The ketogenic diet (a.k.a. keto) has been getting quite a bit of press lately. Some swear by it and others mock it. The main goal for most is to boost the body’s ability to burn fat by eating more fat, moderate amounts of protein, and lower amounts of carbohydrates. And truth be told, there is solid science behind it. But the real question is…is keto safe?
I do believe a ketogenic diet is a great way to ignite ketosis (i.e., fat-burning) and help balance your blood sugar and insulin, which are essential for weight loss. In fact, if you follow my Bone Broth Diet or 10-Day Belly Slimdown plans exactly as written, you should achieve ketosis safely. But just like any other diet plan, safety all depends on how you approach it.
Are You Eating the Right Fat?
The keto diet is not a blank check for eating heavily processed high fat foods, such as deep fried mozzarella sticks. In addition, increasing your intake of inflammatory “vegetable” oils, such as canola, corn, and soy oil is sure to put you at risk for disease.
Healthy fats on the keto diet, or any diet for that matter, must come from whole foods and be minimally processed. This includes foods such as coconut, avocado, olives, nuts, seeds, wild fish, and grass-fed dairy.
Speaking of dairy, many keto followers rely heavily on it. And I do believe this can cause problems for many. First, we must consider lactose, a natural sugar found in milk. Because according to the National Institute of Health, approximately 65% of the world population struggles with some degree of lactose intolerance after infancy. And for many of us, our ability to digest lactose continues to decline with age. And when lactose isn’t digested, it sits your gut. Eventually, your gut bacteria ferment it, which creates gas, bloating, and many other unpleasant symptoms.
Second, we must consider casein, a milk protein that is among the top food allergens. Symptoms range from diarrhea and vomiting to hives and eczema.
Are You Relying on Processed “Keto” Foods?
When the Atkins Diet was big, a slew of Atkins bars and shakes kit the market shelves. And yes, while they were low in carbohydrates, they were full of junk. Followers may have lost weight by eating these packaged products, but not without risk.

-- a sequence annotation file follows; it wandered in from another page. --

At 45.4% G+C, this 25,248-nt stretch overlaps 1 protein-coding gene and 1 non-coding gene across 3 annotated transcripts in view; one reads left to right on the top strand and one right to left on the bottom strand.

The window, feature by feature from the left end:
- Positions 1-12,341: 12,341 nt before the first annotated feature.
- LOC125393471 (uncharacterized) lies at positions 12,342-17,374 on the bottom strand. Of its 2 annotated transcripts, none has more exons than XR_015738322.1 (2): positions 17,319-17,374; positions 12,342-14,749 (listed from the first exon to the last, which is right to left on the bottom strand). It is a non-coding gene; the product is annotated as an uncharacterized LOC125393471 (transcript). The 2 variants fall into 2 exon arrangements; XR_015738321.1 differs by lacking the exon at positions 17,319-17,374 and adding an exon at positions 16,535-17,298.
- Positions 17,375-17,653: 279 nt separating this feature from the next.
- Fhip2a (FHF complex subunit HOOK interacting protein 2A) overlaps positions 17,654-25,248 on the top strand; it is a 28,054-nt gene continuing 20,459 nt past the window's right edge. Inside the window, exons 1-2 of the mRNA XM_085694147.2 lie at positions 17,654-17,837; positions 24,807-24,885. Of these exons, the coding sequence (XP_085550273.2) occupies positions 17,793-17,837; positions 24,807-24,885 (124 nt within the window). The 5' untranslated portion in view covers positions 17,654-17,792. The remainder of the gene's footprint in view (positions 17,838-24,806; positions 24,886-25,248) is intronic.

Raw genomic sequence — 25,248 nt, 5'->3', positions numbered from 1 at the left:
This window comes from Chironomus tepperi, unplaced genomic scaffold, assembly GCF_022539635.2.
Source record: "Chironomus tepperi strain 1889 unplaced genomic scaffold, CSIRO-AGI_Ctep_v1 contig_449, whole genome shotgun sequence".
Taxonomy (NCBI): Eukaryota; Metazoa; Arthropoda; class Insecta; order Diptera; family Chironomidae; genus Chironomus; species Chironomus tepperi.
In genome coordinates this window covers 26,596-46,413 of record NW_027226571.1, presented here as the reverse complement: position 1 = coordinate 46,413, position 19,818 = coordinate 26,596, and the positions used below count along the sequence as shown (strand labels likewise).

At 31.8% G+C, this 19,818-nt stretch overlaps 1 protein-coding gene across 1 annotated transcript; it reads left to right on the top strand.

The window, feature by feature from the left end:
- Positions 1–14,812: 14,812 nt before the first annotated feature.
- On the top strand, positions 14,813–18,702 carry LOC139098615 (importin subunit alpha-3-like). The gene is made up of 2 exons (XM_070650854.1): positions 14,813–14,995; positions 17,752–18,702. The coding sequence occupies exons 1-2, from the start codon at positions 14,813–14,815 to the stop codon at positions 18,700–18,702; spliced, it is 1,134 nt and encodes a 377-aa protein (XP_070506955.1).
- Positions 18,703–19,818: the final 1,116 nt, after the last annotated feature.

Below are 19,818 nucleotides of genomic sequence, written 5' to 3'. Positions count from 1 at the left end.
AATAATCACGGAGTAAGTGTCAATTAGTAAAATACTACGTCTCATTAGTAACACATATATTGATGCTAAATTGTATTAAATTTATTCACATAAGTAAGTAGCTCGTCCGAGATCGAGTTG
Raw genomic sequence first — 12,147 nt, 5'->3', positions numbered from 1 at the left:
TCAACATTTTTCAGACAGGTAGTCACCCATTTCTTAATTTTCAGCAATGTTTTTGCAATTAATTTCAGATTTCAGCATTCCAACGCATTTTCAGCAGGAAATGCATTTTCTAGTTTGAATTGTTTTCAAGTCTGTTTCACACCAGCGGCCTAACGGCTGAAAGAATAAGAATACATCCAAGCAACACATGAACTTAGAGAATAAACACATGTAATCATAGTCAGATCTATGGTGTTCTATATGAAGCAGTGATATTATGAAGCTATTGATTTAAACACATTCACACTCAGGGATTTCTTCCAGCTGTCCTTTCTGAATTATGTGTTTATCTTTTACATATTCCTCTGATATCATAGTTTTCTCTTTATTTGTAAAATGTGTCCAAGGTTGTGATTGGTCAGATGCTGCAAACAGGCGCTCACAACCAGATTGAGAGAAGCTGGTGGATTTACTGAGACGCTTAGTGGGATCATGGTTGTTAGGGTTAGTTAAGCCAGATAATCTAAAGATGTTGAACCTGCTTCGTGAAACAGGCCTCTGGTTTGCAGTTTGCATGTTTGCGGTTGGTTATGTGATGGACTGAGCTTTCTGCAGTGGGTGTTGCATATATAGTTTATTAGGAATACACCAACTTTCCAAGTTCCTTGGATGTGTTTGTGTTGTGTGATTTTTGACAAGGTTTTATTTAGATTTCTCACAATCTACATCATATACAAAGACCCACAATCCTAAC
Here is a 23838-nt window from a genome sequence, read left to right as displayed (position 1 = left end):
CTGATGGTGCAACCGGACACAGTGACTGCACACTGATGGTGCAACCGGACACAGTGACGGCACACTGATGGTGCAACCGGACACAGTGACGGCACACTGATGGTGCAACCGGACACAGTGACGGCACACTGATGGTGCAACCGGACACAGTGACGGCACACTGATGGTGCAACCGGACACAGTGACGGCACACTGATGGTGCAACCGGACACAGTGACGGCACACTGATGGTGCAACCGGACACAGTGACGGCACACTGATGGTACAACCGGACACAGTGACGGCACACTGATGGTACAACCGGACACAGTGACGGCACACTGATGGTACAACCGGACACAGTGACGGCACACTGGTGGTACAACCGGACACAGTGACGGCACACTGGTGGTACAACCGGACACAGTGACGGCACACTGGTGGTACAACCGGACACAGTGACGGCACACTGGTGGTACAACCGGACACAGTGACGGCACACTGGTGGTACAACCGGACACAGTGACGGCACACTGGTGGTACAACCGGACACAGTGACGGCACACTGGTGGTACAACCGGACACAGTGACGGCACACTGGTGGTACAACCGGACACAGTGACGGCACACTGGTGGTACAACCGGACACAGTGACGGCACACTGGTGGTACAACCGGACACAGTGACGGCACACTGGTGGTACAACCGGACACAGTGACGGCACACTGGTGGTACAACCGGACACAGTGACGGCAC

This is true for many of the commercial keto “foods” on the market today. Many of these concoctions contain artificial sweeteners along with chemical preservatives and flavors. While these ingredients may keep carbs low, I don’t consider most of them to be safe. Especially when eaten daily or in place of home cooked meals.
It’s also important to understand that since your carb intake is so low, you must make your carbs count. Each bite must provide fiber, vitamins, minerals, and antioxidants. It’s essential that you don’t consume any empty calories from processed grains and sugars.
Thus, just like all my diet plans, the majority of your food should come from nature and be minimally processed, if at all. On a safe keto diet, your meals and snacks should consist mostly of the fats I mentioned above as well as protein from pastured meats and eggs and non-starchy vegetables and low carb fruits. Collagen and bone broth both also fit nicely with the keto diet.
When is Keto Bad for You?
It’s important to recognize the keto diet isn’t for everyone. According to science, it’s contraindicated in those with pancreatitis, liver failure, or impaired fat metabolism. Basically, if any of your organs or systems involved in the digestion, absorption, and utilization of dietary fat are compromised, you need to take that into consideration before significantly increasing your fat intake.
Also, to play it safe, if you suffer from any other serious health conditions, you should discuss your keto plans with your healthcare provider before diving in. In some cases, you may need to adjust your medications before starting. In fact, this may be true for those with diabetes taking insulin or oral hypoglycemic agents. Otherwise, severe hypoglycemia may occur.